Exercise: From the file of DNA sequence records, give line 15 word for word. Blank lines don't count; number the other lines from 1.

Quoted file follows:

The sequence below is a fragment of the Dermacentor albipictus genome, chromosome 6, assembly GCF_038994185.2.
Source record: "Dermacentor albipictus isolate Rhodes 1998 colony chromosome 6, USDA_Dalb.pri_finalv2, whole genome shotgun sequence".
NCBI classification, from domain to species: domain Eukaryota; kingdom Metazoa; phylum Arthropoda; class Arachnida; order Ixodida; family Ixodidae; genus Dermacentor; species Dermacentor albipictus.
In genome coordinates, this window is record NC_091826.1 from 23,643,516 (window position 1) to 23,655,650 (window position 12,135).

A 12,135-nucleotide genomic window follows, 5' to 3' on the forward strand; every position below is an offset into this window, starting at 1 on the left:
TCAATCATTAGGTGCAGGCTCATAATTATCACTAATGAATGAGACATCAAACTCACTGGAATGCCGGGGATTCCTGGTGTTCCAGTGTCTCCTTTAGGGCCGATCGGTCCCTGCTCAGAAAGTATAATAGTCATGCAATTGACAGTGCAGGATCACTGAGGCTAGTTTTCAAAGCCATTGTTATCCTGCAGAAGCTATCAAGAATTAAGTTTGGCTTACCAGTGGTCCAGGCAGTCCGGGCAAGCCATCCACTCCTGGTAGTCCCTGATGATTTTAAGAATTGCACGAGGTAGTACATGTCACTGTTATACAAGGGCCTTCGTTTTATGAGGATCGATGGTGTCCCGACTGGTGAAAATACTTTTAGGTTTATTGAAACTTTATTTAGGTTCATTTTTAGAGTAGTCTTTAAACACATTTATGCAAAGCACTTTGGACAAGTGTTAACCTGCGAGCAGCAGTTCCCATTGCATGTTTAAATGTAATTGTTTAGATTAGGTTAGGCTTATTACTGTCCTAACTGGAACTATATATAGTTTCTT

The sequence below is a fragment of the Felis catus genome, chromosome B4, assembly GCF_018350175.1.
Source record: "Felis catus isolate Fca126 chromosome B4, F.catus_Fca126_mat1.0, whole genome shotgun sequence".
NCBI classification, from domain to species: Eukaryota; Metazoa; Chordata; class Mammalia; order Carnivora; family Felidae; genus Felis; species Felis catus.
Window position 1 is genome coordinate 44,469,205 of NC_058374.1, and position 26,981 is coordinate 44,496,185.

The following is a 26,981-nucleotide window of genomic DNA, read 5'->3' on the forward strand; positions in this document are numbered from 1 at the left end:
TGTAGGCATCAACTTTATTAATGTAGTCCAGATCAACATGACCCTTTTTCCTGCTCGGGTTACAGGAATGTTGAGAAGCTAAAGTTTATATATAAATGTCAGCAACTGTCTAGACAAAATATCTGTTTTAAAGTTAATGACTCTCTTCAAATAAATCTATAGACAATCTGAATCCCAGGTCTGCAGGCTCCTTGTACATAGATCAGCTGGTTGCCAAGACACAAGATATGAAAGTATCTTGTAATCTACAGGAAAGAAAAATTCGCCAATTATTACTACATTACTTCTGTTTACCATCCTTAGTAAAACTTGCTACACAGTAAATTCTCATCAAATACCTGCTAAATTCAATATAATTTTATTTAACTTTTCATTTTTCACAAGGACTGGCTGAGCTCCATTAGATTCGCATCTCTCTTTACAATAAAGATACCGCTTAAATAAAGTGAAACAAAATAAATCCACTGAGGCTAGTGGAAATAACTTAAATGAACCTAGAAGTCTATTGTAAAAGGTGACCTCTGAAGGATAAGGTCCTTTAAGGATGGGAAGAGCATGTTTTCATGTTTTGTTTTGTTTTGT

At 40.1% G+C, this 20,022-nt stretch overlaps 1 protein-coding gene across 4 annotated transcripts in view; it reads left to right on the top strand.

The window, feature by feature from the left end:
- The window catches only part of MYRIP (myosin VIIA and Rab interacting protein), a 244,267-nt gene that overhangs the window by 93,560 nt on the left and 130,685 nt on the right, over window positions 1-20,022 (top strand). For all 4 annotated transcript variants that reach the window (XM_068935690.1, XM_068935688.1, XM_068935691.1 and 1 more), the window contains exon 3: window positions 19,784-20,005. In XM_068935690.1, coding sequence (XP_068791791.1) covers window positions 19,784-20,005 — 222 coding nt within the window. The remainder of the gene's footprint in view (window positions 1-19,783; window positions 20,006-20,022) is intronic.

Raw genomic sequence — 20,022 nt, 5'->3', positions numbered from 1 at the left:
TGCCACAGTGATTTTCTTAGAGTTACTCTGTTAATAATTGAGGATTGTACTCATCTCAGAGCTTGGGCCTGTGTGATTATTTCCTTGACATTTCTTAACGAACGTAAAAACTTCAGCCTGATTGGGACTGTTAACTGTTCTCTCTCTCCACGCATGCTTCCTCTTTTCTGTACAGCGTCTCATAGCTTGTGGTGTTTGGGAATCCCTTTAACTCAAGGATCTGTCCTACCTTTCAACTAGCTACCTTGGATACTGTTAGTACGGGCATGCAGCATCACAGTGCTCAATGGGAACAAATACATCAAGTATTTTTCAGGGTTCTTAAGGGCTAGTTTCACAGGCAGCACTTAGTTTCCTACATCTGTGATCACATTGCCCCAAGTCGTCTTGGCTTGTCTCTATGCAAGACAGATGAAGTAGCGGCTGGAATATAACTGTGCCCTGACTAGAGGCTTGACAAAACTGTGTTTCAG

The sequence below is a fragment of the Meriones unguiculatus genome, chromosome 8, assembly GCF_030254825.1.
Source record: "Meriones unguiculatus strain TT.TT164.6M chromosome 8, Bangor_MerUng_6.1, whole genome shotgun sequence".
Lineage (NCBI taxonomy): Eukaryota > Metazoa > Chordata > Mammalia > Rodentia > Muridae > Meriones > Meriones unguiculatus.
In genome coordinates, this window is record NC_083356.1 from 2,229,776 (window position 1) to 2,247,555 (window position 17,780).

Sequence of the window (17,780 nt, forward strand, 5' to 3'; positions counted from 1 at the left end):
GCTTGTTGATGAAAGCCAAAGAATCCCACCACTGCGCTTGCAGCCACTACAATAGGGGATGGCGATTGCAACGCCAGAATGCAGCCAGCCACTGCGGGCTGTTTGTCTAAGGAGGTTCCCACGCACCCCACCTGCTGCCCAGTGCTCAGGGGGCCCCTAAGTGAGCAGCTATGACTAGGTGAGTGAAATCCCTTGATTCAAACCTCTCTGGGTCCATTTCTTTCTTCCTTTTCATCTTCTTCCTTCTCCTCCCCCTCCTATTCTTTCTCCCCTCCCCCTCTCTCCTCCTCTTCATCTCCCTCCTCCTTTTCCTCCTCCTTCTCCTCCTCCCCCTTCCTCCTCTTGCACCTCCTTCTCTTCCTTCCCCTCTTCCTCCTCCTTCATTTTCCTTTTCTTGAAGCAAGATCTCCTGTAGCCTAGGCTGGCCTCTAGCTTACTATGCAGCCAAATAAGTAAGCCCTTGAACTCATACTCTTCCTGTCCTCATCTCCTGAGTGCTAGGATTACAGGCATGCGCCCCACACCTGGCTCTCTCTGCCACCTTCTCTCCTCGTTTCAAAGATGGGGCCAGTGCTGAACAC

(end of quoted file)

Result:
- The window catches only part of MYRIP (myosin VIIA and Rab interacting protein), a 244,267-nt gene that overhangs the window by 93,560 nt on the left and 130,685 nt on the right, over window positions 1-20,022 (top strand). For all 4 annotated transcript variants that reach the window (XM_068935690.1, XM_068935688.1, XM_068935691.1 and 1 more), the window contains exon 3: window positions 19,784-20,005. In XM_068935690.1, coding sequence (XP_068791791.1) covers window positions 19,784-20,005 — 222 coding nt within the window. The remainder of the gene's footprint in view (window positions 1-19,783; window positions 20,006-20,022) is intronic.